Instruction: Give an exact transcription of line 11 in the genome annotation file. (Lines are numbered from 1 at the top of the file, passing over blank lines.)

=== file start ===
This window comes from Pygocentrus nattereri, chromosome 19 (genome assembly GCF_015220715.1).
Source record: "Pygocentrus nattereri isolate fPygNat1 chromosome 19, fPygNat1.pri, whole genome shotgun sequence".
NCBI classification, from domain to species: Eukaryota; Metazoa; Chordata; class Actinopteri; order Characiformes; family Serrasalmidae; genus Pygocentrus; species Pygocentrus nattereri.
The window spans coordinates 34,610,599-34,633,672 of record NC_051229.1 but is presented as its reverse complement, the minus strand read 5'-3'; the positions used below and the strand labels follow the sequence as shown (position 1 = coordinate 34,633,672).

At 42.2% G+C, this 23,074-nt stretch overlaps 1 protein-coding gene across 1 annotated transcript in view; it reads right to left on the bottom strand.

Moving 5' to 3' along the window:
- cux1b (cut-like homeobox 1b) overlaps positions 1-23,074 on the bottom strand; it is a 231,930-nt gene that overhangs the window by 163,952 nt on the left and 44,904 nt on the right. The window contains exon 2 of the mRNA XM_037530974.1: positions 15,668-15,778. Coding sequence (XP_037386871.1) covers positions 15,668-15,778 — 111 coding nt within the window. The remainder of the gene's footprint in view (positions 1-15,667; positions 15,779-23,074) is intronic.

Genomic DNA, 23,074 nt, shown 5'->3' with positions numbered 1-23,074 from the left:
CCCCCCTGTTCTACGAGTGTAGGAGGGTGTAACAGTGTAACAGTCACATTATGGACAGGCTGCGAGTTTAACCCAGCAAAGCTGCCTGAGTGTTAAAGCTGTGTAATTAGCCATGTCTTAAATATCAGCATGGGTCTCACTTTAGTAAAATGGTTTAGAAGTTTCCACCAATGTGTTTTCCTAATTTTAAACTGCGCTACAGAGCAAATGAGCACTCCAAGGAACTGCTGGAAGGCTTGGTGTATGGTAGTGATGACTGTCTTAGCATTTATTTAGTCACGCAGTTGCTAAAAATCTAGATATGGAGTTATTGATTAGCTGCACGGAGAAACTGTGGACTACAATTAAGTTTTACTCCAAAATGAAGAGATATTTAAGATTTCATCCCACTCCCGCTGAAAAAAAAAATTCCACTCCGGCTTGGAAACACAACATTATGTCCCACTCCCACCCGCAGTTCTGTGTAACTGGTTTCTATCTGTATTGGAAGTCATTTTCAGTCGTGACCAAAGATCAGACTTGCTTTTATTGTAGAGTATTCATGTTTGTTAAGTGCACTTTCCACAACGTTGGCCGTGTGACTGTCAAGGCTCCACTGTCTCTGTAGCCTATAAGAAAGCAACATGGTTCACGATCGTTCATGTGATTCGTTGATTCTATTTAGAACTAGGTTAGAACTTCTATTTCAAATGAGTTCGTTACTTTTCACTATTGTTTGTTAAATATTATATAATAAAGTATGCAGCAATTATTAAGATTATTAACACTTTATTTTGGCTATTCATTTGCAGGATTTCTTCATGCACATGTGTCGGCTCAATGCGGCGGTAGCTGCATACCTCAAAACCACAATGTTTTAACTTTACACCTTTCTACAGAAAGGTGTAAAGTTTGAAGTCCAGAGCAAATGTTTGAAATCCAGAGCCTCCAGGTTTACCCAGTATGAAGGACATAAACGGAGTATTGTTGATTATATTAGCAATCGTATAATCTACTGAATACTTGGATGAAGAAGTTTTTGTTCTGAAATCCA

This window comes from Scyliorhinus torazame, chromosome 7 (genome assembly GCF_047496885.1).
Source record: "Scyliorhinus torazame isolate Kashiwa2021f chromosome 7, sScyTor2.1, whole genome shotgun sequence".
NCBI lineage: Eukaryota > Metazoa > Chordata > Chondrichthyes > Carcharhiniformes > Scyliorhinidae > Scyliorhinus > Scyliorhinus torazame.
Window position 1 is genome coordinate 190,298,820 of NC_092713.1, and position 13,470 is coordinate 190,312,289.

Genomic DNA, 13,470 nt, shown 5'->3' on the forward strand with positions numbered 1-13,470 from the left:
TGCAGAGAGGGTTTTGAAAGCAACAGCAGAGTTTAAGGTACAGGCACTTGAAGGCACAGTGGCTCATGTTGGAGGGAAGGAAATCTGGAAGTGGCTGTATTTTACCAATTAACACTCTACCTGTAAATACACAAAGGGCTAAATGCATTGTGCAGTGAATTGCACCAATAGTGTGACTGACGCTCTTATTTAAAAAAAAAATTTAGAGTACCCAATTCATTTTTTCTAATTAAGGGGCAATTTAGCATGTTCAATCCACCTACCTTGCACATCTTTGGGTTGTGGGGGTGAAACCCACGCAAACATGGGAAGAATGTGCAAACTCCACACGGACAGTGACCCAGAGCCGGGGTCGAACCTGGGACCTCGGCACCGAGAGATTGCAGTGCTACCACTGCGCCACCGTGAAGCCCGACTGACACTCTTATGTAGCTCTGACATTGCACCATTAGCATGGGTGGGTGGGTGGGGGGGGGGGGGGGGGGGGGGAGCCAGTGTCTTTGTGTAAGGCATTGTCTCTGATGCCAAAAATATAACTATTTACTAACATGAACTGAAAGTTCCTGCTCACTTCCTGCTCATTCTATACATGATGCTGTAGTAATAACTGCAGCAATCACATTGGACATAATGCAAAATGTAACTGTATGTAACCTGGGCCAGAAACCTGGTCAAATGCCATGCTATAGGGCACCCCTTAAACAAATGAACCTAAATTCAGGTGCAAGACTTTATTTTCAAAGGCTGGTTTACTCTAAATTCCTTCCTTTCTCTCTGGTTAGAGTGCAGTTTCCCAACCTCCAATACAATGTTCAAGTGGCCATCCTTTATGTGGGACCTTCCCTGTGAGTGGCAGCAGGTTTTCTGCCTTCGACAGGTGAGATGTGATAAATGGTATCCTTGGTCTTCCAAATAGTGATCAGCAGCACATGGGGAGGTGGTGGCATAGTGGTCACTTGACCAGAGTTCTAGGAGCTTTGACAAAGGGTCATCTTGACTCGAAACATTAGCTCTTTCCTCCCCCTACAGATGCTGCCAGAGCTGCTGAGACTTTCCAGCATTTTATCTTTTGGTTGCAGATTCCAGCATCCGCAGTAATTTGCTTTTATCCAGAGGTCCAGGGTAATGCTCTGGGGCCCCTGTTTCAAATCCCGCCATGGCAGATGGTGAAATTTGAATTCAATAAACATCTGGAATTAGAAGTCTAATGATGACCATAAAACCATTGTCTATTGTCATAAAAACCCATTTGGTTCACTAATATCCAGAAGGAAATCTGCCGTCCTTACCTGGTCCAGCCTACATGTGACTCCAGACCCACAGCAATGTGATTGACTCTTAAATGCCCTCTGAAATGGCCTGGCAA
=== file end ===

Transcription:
Source record: "Scyliorhinus torazame isolate Kashiwa2021f chromosome 7, sScyTor2.1, whole genome shotgun sequence".